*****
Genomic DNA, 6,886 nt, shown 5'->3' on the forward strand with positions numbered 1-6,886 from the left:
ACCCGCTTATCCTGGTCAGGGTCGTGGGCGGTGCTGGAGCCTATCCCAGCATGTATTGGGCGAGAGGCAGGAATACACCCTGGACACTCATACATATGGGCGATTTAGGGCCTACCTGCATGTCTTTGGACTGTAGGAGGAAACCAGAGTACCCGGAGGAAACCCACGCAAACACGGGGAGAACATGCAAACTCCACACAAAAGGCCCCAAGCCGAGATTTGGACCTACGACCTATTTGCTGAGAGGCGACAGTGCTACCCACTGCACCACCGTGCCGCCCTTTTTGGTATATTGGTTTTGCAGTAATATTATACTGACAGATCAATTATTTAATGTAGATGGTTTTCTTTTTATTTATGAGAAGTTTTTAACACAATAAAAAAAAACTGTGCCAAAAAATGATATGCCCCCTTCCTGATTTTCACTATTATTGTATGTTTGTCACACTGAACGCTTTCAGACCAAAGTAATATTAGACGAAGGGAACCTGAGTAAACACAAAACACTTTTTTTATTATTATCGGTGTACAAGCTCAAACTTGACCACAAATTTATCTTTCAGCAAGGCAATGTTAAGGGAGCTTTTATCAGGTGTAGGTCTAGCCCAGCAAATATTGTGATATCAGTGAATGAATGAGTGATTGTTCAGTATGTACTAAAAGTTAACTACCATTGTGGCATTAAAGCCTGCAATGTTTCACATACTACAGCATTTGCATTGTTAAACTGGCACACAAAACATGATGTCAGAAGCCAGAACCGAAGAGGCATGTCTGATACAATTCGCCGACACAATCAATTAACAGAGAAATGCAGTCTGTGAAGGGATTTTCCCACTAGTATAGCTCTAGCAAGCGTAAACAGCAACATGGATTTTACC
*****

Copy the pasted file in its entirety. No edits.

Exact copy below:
Genomic DNA, 6,886 nt, shown 5'->3' on the forward strand with positions numbered 1-6,886 from the left:
ACCCGCTTATCCTGGTCAGGGTCGTGGGCGGTGCTGGAGCCTATCCCAGCATGTATTGGGCGAGAGGCAGGAATACACCCTGGACACTCATACATATGGGCGATTTAGGGCCTACCTGCATGTCTTTGGACTGTAGGAGGAAACCAGAGTACCCGGAGGAAACCCACGCAAACACGGGGAGAACATGCAAACTCCACACAAAAGGCCCCAAGCCGAGATTTGGACCTACGACCTATTTGCTGAGAGGCGACAGTGCTACCCACTGCACCACCGTGCCGCCCTTTTTGGTATATTGGTTTTGCAGTAATATTATACTGACAGATCAATTATTTAATGTAGATGGTTTTCTTTTTATTTATGAGAAGTTTTTAACACAATAAAAAAAAACTGTGCCAAAAAATGATATGCCCCCTTCCTGATTTTCACTATTATTGTATGTTTGTCACACTGAACGCTTTCAGACCAAAGTAATATTAGACGAAGGGAACCTGAGTAAACACAAAACACTTTTTTTATTATTATCGGTGTACAAGCTCAAACTTGACCACAAATTTATCTTTCAGCAAGGCAATGTTAAGGGAGCTTTTATCAGGTGTAGGTCTAGCCCAGCAAATATTGTGATATCAGTGAATGAATGAGTGATTGTTCAGTATGTACTAAAAGTTAACTACCATTGTGGCATTAAAGCCTGCAATGTTTCACATACTACAGCATTTGCATTGTTAAACTGGCACACAAAACATGATGTCAGAAGCCAGAACCGAAGAGGCATGTCTGATACAATTCGCCGACACAATCAATTAACAGAGAAATGCAGTCTGTGAAGGGATTTTCCCACTAGTATAGCTCTAGCAAGCGTAAACAGCAACATGGATTTTACC